Out of my way, I’m bigger

By webadmin on 06:51 pm Jan 31, 2011
Category Archive

Keith Loveard

It
sounds like the start of a joke, and in a way it was. The drivers of
two Kopaja – a variant of Jakarta’s ubiquitous minibuses – were
racing to take the lead in their dash down Jl. Benda at Kemang.

Undeterred by the queue of cars – including mine – waiting at the
red light to enter Kemang Selatan, they pushed through into the right
lane.

Immediate
lock-up occurred. Cars turning into Jl. Benda couldn’t go anywhere,
cars in Jl. Benda couldn’t move forward. I demonstrated my bule
sense
of humor by getting out and congratulating the drivers. Very funny, I
said, sticking a thumb up in the air.

Point made, I got back in the
car and eventually the mess got sorted out.

This,
regrettably, is typical behavior of the drivers of Kopaja, Metromini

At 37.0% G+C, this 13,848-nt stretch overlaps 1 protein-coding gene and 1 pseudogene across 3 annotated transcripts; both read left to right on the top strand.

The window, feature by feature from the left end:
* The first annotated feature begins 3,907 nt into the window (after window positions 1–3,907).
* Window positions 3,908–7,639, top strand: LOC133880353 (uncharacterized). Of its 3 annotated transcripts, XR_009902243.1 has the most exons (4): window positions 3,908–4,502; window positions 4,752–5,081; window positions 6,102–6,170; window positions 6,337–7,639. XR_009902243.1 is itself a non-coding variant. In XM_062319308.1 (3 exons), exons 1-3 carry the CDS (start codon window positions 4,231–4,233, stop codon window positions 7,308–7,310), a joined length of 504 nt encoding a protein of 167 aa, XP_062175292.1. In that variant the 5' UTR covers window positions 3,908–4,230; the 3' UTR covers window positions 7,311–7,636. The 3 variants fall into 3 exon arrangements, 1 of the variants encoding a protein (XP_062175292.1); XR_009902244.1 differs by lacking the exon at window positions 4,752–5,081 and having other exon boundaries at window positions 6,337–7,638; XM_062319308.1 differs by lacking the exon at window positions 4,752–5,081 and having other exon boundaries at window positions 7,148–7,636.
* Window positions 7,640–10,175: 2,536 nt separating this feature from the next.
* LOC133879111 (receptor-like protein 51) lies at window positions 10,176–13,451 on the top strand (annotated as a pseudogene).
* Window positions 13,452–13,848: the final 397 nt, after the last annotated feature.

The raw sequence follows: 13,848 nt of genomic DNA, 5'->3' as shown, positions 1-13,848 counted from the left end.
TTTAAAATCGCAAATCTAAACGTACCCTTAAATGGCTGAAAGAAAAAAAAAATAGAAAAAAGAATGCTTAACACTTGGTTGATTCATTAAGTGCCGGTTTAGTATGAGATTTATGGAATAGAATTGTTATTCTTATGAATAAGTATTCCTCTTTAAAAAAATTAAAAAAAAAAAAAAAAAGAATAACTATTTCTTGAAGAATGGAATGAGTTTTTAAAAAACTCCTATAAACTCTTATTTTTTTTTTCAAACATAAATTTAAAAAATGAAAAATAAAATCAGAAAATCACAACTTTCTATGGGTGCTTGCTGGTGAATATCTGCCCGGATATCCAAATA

and other public transport vehicles. It is also, regrettably, the
typical behavior of the leaders of political parties and other people
in positions of power. Perhaps it is also the typical behavior of
many Indonesians who put their own interests above that of the many.

Compare
that with the reality of public policy in Indonesia, a nation where,
despite a rapidly growing economy, the most vulnerable are being
locked out of any share of the spoils.

The
International Food Policy Research Institute’s (IFPRI) 2010 Global
Hunger Index (GHI) ranks Indonesia as ‘serious’ for malnutrition.
Meanwhile data from the National Commission for Child Protection
(Komnas PA) shows high levels of violence against children, with 169